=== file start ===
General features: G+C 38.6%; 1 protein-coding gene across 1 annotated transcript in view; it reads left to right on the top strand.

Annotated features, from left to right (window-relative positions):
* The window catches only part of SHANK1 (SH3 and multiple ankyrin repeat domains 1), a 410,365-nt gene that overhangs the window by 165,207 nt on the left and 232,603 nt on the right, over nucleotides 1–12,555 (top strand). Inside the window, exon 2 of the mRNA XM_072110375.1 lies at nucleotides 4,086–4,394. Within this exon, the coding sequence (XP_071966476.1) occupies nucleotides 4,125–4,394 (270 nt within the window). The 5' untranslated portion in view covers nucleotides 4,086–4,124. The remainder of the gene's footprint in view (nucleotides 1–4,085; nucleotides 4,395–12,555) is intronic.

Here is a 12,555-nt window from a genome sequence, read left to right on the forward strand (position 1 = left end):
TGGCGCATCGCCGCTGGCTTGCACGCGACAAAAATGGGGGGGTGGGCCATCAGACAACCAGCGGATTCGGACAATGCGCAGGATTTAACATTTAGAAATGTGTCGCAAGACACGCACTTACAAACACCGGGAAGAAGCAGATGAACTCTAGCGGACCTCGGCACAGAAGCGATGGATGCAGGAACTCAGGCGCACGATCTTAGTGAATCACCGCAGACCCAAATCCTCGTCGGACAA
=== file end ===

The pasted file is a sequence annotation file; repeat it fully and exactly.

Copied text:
General features: G+C 38.6%; 1 protein-coding gene across 1 annotated transcript in view; it reads left to right on the top strand.

Annotated features, from left to right (window-relative positions):
* The window catches only part of SHANK1 (SH3 and multiple ankyrin repeat domains 1), a 410,365-nt gene that overhangs the window by 165,207 nt on the left and 232,603 nt on the right, over nucleotides 1–12,555 (top strand). Inside the window, exon 2 of the mRNA XM_072110375.1 lies at nucleotides 4,086–4,394. Within this exon, the coding sequence (XP_071966476.1) occupies nucleotides 4,125–4,394 (270 nt within the window). The 5' untranslated portion in view covers nucleotides 4,086–4,124. The remainder of the gene's footprint in view (nucleotides 1–4,085; nucleotides 4,395–12,555) is intronic.

Here is a 12,555-nt window from a genome sequence, read left to right on the forward strand (position 1 = left end):
TGGCGCATCGCCGCTGGCTTGCACGCGACAAAAATGGGGGGGTGGGCCATCAGACAACCAGCGGATTCGGACAATGCGCAGGATTTAACATTTAGAAATGTGTCGCAAGACACGCACTTACAAACACCGGGAAGAAGCAGATGAACTCTAGCGGACCTCGGCACAGAAGCGATGGATGCAGGAACTCAGGCGCACGATCTTAGTGAATCACCGCAGACCCAAATCCTCGTCGGACAA